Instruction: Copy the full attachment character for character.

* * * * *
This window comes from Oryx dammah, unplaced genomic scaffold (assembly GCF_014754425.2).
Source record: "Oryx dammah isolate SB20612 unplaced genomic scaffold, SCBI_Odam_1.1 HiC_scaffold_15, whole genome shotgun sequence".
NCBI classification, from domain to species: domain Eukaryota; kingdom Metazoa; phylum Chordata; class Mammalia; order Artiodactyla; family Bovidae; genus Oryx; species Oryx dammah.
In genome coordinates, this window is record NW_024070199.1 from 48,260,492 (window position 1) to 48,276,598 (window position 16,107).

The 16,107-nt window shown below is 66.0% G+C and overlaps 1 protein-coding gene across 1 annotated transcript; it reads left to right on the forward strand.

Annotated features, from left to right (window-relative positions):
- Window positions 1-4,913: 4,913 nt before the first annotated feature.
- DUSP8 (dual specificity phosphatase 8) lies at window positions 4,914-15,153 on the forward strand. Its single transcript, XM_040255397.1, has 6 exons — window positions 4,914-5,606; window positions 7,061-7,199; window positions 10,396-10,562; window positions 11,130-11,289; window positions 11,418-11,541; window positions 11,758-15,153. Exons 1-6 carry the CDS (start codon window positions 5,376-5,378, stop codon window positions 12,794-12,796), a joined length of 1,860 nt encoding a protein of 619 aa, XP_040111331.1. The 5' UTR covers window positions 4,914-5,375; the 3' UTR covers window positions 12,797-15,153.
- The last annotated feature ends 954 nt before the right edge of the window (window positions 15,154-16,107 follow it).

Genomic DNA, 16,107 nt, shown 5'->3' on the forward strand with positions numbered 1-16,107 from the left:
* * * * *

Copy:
This window comes from Oryx dammah, unplaced genomic scaffold (assembly GCF_014754425.2).
Source record: "Oryx dammah isolate SB20612 unplaced genomic scaffold, SCBI_Odam_1.1 HiC_scaffold_15, whole genome shotgun sequence".
NCBI classification, from domain to species: domain Eukaryota; kingdom Metazoa; phylum Chordata; class Mammalia; order Artiodactyla; family Bovidae; genus Oryx; species Oryx dammah.
In genome coordinates, this window is record NW_024070199.1 from 48,260,492 (window position 1) to 48,276,598 (window position 16,107).

The 16,107-nt window shown below is 66.0% G+C and overlaps 1 protein-coding gene across 1 annotated transcript; it reads left to right on the forward strand.

Annotated features, from left to right (window-relative positions):
- Window positions 1-4,913: 4,913 nt before the first annotated feature.
- DUSP8 (dual specificity phosphatase 8) lies at window positions 4,914-15,153 on the forward strand. Its single transcript, XM_040255397.1, has 6 exons — window positions 4,914-5,606; window positions 7,061-7,199; window positions 10,396-10,562; window positions 11,130-11,289; window positions 11,418-11,541; window positions 11,758-15,153. Exons 1-6 carry the CDS (start codon window positions 5,376-5,378, stop codon window positions 12,794-12,796), a joined length of 1,860 nt encoding a protein of 619 aa, XP_040111331.1. The 5' UTR covers window positions 4,914-5,375; the 3' UTR covers window positions 12,797-15,153.
- The last annotated feature ends 954 nt before the right edge of the window (window positions 15,154-16,107 follow it).

Genomic DNA, 16,107 nt, shown 5'->3' on the forward strand with positions numbered 1-16,107 from the left: